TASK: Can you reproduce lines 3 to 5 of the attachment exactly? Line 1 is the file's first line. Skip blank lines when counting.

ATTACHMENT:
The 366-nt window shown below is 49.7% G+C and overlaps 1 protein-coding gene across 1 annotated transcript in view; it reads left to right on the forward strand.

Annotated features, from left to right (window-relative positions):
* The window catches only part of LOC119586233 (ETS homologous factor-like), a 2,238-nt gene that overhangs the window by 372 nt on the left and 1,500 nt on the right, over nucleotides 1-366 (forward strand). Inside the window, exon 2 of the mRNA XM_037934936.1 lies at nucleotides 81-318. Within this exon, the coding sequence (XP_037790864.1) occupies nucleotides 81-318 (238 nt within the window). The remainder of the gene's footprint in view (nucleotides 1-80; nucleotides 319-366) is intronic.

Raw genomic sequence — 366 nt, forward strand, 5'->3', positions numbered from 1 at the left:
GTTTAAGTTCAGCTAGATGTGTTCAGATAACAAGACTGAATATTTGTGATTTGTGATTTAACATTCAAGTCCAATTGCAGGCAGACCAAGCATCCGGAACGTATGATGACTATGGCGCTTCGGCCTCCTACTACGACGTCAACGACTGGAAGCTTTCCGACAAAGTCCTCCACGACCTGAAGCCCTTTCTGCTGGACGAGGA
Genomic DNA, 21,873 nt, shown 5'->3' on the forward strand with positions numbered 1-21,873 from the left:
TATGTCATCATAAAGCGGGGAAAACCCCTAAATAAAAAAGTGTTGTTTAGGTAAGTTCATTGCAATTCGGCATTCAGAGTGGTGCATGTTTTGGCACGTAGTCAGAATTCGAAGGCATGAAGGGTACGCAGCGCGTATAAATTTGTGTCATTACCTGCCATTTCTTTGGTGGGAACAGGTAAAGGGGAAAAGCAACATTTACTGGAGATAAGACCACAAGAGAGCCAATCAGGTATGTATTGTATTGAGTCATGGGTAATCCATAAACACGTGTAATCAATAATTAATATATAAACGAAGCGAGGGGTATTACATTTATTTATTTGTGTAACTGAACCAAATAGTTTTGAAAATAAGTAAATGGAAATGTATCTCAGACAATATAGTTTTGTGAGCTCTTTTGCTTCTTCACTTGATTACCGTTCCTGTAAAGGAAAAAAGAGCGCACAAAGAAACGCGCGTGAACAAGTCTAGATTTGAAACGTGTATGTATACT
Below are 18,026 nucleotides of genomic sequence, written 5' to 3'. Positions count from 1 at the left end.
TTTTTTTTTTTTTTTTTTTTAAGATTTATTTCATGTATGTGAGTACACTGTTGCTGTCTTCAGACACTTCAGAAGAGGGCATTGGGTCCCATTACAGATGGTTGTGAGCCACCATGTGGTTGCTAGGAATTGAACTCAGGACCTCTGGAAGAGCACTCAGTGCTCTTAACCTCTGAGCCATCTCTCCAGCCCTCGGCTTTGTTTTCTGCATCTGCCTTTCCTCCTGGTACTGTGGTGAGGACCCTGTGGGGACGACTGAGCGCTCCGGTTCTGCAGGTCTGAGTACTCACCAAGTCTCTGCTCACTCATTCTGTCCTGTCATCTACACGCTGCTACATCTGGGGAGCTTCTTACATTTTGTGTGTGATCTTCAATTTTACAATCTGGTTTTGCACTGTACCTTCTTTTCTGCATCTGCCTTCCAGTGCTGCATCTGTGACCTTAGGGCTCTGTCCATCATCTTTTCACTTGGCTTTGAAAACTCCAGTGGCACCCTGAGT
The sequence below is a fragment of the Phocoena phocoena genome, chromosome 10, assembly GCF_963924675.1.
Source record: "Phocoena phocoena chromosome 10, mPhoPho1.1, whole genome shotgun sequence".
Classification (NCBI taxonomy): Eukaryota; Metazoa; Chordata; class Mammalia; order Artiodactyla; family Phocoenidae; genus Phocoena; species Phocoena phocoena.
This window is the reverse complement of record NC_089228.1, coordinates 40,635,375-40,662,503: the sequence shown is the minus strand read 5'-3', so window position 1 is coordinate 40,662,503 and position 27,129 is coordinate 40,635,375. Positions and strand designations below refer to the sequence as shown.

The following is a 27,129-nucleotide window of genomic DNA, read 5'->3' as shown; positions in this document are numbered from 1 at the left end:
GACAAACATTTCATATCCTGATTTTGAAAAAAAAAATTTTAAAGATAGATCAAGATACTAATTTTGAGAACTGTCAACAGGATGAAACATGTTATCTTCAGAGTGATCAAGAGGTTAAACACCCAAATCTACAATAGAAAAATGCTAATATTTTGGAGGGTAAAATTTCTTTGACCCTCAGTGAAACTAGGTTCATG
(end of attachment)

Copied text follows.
* The window catches only part of LOC119586233 (ETS homologous factor-like), a 2,238-nt gene that overhangs the window by 372 nt on the left and 1,500 nt on the right, over nucleotides 1-366 (forward strand). Inside the window, exon 2 of the mRNA XM_037934936.1 lies at nucleotides 81-318. Within this exon, the coding sequence (XP_037790864.1) occupies nucleotides 81-318 (238 nt within the window). The remainder of the gene's footprint in view (nucleotides 1-80; nucleotides 319-366) is intronic.

Raw genomic sequence — 366 nt, forward strand, 5'->3', positions numbered from 1 at the left:
GTTTAAGTTCAGCTAGATGTGTTCAGATAACAAGACTGAATATTTGTGATTTGTGATTTAACATTCAAGTCCAATTGCAGGCAGACCAAGCATCCGGAACGTATGATGACTATGGCGCTTCGGCCTCCTACTACGACGTCAACGACTGGAAGCTTTCCGACAAAGTCCTCCACGACCTGAAGCCCTTTCTGCTGGACGAGGA